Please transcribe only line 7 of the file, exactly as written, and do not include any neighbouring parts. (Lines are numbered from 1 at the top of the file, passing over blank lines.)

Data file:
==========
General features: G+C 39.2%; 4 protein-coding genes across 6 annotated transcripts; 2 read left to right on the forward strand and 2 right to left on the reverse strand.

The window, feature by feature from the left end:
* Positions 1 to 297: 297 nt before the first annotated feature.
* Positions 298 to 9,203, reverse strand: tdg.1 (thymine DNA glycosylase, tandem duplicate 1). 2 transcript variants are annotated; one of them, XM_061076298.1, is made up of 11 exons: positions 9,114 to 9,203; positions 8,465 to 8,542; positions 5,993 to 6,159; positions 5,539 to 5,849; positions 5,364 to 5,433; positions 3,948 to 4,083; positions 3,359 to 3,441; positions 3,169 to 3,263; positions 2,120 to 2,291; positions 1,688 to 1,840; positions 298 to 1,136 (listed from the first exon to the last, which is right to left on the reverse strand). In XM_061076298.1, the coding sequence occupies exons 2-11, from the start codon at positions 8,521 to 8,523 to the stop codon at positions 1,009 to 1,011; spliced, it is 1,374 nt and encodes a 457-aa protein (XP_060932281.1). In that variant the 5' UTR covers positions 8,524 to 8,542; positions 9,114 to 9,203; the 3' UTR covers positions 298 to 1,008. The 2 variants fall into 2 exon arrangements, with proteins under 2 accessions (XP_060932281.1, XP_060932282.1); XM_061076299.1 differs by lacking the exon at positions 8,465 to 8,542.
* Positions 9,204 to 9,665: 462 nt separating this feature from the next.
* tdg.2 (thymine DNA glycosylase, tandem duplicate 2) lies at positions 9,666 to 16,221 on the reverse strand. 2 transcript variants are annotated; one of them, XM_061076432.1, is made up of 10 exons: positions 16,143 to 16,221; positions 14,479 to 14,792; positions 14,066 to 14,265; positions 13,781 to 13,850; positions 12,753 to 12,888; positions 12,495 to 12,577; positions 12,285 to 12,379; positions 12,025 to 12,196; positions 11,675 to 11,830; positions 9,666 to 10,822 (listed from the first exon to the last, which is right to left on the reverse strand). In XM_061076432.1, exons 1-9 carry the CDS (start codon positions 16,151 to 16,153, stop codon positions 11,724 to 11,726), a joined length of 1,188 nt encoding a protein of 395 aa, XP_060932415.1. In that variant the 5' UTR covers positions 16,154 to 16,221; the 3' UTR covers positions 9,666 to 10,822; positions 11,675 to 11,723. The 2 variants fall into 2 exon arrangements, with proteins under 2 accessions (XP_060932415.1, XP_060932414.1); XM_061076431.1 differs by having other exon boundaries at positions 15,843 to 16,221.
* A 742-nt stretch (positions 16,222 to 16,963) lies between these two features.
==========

* A 742-nt stretch (positions 16,222 to 16,963) lies between these two features.